Read in March 2010
I cried. I raged. I laughed. I laughed some more. Any author who can make me care so much about characters who don’t exist deserves five stars.
A Civil Campaign picks up just three months after Komarr. Ekaterrin and Nikki returned to Barrayar to live with her aunt and uncle so she can attend university. Miles not-so-cleverly thought to persuade Ekaterrin to create a public park next to Vorkosigan House in Vorbarr Sultanna just so he could see her everyday and to get a leg-up on the competition for the widow’s hand. Eventually, this plan backfires — spectacularly.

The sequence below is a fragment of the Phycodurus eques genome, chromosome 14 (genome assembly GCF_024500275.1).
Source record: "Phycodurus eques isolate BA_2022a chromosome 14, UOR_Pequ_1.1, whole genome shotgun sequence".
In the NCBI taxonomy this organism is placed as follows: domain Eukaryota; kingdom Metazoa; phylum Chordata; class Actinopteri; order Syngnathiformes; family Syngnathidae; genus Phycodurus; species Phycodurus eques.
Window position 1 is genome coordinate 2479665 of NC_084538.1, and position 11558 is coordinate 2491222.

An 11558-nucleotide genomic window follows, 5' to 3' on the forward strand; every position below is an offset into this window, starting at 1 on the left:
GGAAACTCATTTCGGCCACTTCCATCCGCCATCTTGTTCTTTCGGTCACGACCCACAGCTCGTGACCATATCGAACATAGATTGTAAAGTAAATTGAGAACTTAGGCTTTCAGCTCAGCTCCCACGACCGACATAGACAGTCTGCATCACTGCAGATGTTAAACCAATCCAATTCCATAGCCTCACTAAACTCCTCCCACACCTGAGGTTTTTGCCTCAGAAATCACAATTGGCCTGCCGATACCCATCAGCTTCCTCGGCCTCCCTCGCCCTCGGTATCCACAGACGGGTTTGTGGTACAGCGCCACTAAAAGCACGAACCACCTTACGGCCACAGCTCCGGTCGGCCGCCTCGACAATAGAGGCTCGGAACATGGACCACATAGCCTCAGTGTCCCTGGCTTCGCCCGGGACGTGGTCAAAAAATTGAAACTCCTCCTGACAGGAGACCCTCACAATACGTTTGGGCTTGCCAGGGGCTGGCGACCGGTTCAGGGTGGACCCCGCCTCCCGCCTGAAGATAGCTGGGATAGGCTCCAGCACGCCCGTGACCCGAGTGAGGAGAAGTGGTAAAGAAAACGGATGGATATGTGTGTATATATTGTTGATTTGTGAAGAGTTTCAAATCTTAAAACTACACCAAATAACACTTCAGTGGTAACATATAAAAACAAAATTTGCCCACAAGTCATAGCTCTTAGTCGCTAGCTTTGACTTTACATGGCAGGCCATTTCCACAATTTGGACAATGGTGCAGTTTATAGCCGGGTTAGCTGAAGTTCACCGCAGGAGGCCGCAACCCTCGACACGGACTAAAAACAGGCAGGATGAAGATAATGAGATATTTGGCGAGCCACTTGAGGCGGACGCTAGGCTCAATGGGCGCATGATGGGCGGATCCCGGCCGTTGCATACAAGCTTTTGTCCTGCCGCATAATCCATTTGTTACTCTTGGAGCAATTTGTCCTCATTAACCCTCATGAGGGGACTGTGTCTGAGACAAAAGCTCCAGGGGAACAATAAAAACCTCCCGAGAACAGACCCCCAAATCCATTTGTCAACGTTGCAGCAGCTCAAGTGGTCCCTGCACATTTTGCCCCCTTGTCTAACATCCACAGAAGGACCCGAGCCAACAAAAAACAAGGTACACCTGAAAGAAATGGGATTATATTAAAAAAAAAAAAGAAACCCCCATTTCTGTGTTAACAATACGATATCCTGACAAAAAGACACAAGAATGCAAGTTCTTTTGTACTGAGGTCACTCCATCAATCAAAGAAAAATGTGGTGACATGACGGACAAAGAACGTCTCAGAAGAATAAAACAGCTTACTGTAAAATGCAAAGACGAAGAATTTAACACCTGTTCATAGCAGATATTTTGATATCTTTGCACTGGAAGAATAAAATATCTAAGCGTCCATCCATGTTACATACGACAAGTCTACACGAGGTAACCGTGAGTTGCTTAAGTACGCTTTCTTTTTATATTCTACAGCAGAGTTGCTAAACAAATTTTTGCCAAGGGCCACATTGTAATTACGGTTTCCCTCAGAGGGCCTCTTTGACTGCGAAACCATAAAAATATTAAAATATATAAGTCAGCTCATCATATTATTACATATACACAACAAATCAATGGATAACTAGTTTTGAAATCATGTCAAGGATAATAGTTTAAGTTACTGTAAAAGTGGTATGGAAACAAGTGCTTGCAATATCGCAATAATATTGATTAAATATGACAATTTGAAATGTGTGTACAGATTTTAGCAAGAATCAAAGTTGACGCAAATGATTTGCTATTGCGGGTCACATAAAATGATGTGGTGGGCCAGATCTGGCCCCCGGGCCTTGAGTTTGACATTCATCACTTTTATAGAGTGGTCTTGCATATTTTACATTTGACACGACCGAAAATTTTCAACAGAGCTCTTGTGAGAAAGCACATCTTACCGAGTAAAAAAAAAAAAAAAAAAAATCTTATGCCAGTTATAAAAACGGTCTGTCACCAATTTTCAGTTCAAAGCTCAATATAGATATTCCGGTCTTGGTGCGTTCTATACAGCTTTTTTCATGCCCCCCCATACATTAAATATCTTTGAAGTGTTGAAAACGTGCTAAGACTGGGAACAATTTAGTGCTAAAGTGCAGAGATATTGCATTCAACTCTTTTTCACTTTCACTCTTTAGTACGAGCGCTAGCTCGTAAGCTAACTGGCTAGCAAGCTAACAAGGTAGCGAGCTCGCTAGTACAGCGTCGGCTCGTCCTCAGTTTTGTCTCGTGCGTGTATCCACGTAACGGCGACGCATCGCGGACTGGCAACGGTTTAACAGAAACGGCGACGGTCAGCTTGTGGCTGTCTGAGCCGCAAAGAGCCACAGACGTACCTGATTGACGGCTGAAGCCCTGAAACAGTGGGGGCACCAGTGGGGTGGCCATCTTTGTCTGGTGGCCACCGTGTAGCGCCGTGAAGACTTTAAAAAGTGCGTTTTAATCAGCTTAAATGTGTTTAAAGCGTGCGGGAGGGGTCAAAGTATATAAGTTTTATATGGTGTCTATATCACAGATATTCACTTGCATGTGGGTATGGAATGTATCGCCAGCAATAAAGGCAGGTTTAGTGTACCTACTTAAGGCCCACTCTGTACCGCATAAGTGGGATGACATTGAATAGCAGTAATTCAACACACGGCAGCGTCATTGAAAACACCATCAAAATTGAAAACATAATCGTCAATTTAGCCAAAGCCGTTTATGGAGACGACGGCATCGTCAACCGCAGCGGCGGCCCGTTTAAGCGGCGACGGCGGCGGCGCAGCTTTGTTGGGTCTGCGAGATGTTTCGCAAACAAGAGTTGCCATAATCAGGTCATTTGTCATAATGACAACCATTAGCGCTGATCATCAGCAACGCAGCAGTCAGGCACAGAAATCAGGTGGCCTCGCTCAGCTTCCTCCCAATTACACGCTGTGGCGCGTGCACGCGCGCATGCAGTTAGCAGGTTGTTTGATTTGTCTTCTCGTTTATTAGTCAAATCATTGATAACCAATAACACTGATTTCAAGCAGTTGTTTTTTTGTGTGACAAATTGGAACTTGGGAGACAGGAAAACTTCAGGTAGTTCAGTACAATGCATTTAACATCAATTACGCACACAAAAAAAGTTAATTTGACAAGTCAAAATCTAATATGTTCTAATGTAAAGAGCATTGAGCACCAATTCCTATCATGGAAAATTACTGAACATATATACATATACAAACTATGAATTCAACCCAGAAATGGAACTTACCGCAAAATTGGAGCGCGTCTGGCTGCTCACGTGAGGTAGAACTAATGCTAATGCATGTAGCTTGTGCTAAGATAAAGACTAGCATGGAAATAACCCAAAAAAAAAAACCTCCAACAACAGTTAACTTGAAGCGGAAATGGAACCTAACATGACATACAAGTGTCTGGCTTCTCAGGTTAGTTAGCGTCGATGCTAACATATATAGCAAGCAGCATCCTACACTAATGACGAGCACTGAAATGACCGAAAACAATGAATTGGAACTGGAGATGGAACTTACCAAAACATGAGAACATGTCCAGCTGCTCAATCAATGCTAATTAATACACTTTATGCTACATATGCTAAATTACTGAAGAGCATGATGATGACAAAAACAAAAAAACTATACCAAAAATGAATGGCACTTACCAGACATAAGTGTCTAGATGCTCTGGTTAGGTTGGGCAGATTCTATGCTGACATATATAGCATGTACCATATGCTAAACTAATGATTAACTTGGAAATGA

While the preparations for the Emperor’s Wedding swing into high gear, the political scandals among the Counts seem in a mad rush to pick up the pace. Miles crosses that minefield nearly intact and Ivan matures enough to help the Empire, but learns something new about his mother which drives him to drink, temporarily, to ease the shock.
I loved this novel, but I’m sad that I’m nearly to the end of the Vorkosigan Saga series. This installment was the best of the bunch to date.